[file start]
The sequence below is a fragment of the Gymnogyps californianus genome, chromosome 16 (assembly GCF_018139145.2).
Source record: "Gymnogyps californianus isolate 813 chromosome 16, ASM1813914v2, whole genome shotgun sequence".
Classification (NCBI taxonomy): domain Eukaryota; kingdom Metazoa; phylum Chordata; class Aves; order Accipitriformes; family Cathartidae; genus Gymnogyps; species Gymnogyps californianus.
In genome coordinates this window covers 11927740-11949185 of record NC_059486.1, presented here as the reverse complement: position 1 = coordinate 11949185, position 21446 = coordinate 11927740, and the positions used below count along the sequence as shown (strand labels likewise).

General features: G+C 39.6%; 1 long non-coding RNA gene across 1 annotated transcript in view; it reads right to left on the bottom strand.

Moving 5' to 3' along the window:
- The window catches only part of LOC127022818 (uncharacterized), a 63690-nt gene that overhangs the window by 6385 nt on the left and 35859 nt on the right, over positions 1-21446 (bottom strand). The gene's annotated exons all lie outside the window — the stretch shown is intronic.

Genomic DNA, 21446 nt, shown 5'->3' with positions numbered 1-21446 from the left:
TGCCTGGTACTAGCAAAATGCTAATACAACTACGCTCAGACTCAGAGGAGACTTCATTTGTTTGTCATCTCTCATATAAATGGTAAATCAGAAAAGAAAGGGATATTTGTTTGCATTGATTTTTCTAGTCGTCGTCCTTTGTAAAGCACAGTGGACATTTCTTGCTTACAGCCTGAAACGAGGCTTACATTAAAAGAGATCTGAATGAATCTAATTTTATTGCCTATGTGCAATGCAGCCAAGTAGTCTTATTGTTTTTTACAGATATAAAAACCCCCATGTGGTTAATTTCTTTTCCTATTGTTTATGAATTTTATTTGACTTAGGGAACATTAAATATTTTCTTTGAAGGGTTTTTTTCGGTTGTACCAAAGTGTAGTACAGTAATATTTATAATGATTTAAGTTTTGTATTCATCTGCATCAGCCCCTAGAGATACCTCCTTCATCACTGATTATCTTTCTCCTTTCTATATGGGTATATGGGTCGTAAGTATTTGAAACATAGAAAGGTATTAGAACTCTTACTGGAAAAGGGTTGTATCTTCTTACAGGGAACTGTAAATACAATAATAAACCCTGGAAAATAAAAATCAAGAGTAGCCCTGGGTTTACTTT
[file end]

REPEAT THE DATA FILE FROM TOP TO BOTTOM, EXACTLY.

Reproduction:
The sequence below is a fragment of the Gymnogyps californianus genome, chromosome 16 (assembly GCF_018139145.2).
Source record: "Gymnogyps californianus isolate 813 chromosome 16, ASM1813914v2, whole genome shotgun sequence".
Classification (NCBI taxonomy): domain Eukaryota; kingdom Metazoa; phylum Chordata; class Aves; order Accipitriformes; family Cathartidae; genus Gymnogyps; species Gymnogyps californianus.
In genome coordinates this window covers 11927740-11949185 of record NC_059486.1, presented here as the reverse complement: position 1 = coordinate 11949185, position 21446 = coordinate 11927740, and the positions used below count along the sequence as shown (strand labels likewise).

General features: G+C 39.6%; 1 long non-coding RNA gene across 1 annotated transcript in view; it reads right to left on the bottom strand.

Moving 5' to 3' along the window:
- The window catches only part of LOC127022818 (uncharacterized), a 63690-nt gene that overhangs the window by 6385 nt on the left and 35859 nt on the right, over positions 1-21446 (bottom strand). The gene's annotated exons all lie outside the window — the stretch shown is intronic.

Genomic DNA, 21446 nt, shown 5'->3' with positions numbered 1-21446 from the left:
TGCCTGGTACTAGCAAAATGCTAATACAACTACGCTCAGACTCAGAGGAGACTTCATTTGTTTGTCATCTCTCATATAAATGGTAAATCAGAAAAGAAAGGGATATTTGTTTGCATTGATTTTTCTAGTCGTCGTCCTTTGTAAAGCACAGTGGACATTTCTTGCTTACAGCCTGAAACGAGGCTTACATTAAAAGAGATCTGAATGAATCTAATTTTATTGCCTATGTGCAATGCAGCCAAGTAGTCTTATTGTTTTTTACAGATATAAAAACCCCCATGTGGTTAATTTCTTTTCCTATTGTTTATGAATTTTATTTGACTTAGGGAACATTAAATATTTTCTTTGAAGGGTTTTTTTCGGTTGTACCAAAGTGTAGTACAGTAATATTTATAATGATTTAAGTTTTGTATTCATCTGCATCAGCCCCTAGAGATACCTCCTTCATCACTGATTATCTTTCTCCTTTCTATATGGGTATATGGGTCGTAAGTATTTGAAACATAGAAAGGTATTAGAACTCTTACTGGAAAAGGGTTGTATCTTCTTACAGGGAACTGTAAATACAATAATAAACCCTGGAAAATAAAAATCAAGAGTAGCCCTGGGTTTACTTT